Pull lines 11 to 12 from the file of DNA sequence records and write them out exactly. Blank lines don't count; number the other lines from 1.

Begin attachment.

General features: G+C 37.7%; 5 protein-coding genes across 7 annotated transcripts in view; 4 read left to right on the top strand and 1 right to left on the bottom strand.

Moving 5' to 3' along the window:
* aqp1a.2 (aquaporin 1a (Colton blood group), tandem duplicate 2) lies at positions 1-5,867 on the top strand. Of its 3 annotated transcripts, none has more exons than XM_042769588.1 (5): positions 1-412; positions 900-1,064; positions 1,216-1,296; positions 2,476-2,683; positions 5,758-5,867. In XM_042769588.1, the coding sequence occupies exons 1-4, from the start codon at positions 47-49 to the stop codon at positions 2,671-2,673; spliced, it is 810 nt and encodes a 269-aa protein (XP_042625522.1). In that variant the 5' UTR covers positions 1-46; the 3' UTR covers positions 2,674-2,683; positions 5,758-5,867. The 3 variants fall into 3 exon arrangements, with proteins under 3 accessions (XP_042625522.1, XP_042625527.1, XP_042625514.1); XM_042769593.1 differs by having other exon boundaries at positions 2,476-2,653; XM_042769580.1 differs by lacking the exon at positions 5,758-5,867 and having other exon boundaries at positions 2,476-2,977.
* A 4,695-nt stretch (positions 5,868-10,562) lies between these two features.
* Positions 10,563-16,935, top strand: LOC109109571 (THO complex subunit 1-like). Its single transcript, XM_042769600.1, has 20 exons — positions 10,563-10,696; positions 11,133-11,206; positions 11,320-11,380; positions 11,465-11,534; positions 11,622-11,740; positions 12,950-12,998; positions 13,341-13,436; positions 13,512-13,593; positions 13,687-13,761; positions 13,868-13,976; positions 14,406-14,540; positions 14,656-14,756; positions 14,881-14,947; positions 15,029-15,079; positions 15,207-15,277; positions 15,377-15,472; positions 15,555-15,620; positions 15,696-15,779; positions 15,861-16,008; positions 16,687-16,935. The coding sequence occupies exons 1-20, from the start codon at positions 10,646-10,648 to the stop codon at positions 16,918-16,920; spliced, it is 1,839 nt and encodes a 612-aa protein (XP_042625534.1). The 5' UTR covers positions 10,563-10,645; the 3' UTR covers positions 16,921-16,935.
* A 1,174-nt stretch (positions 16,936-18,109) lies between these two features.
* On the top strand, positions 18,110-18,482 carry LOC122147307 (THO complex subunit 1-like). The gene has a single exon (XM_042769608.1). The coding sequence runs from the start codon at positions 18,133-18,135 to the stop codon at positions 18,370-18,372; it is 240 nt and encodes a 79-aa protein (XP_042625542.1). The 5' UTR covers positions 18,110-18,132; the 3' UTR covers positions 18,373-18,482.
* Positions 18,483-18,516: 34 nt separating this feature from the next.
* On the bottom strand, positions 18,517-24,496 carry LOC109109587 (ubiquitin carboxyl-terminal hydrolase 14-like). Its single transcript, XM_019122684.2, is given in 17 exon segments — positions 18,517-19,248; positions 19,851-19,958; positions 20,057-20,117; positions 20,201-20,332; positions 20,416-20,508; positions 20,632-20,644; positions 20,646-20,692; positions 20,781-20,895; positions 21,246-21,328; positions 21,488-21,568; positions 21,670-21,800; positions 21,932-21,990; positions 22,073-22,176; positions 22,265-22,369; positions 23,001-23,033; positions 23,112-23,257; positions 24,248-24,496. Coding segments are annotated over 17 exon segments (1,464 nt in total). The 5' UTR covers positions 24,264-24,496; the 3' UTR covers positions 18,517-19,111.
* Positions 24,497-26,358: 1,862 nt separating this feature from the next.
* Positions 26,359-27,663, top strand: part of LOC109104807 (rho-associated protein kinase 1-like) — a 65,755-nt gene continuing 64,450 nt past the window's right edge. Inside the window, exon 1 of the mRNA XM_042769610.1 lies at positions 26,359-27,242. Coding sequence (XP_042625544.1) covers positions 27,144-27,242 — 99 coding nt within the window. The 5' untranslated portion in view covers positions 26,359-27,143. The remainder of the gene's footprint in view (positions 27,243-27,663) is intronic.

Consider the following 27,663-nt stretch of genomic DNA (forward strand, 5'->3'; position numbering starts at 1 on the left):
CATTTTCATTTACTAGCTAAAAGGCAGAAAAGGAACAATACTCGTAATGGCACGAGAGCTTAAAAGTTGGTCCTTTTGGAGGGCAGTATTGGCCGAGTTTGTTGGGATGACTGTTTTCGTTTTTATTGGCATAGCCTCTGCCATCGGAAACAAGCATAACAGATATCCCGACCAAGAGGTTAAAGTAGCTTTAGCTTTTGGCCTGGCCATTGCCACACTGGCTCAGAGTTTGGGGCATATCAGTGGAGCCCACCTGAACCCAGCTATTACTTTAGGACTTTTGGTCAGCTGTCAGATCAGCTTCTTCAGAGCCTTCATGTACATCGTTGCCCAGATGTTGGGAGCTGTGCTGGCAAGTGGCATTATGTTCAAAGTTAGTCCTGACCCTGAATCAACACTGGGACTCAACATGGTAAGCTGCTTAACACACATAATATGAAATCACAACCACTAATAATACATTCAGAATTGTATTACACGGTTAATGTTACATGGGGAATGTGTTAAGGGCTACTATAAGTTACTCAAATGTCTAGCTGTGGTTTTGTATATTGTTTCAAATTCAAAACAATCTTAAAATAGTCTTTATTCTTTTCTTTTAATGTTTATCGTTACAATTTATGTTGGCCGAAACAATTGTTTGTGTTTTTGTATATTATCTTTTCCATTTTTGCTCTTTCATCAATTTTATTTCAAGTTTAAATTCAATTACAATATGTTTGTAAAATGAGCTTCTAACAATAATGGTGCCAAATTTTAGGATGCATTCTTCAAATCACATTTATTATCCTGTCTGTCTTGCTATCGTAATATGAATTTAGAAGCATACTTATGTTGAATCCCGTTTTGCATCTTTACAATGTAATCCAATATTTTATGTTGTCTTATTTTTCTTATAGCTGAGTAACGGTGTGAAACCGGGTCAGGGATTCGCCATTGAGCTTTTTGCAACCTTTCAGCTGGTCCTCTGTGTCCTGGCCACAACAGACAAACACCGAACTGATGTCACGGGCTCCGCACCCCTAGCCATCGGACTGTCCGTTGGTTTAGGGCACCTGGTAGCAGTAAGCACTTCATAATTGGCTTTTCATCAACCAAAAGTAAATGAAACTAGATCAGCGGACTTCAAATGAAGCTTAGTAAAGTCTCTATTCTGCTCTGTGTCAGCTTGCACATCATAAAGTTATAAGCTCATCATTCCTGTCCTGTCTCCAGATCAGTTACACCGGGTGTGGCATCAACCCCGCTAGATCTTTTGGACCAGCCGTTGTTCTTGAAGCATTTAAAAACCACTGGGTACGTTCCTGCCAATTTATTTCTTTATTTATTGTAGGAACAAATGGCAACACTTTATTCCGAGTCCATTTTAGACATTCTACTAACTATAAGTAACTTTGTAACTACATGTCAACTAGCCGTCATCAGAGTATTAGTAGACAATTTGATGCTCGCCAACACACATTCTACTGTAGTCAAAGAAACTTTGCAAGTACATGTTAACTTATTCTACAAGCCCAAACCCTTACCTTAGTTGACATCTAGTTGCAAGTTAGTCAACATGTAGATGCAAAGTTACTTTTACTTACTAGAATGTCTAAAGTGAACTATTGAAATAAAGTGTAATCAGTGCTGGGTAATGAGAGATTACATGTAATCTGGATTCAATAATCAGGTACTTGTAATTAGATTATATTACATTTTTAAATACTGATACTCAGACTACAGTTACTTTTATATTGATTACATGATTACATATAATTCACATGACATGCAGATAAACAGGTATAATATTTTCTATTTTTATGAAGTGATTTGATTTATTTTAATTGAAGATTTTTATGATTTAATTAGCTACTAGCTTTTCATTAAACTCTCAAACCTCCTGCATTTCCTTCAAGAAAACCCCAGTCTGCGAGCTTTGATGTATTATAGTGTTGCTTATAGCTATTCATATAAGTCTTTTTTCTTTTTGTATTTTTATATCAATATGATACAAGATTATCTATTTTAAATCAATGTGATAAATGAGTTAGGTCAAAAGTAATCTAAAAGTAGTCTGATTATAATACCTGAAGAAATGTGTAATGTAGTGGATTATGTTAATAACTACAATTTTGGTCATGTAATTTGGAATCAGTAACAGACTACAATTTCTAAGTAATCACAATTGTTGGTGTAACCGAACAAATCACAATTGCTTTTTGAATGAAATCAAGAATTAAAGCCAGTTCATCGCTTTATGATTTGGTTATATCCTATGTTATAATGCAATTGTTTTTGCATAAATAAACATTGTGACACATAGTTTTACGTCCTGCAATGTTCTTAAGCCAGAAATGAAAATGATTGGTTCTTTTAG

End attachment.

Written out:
* Positions 26,359-27,663, top strand: part of LOC109104807 (rho-associated protein kinase 1-like) — a 65,755-nt gene continuing 64,450 nt past the window's right edge. Inside the window, exon 1 of the mRNA XM_042769610.1 lies at positions 26,359-27,242. Coding sequence (XP_042625544.1) covers positions 27,144-27,242 — 99 coding nt within the window. The 5' untranslated portion in view covers positions 26,359-27,143. The remainder of the gene's footprint in view (positions 27,243-27,663) is intronic.

Consider the following 27,663-nt stretch of genomic DNA (forward strand, 5'->3'; position numbering starts at 1 on the left):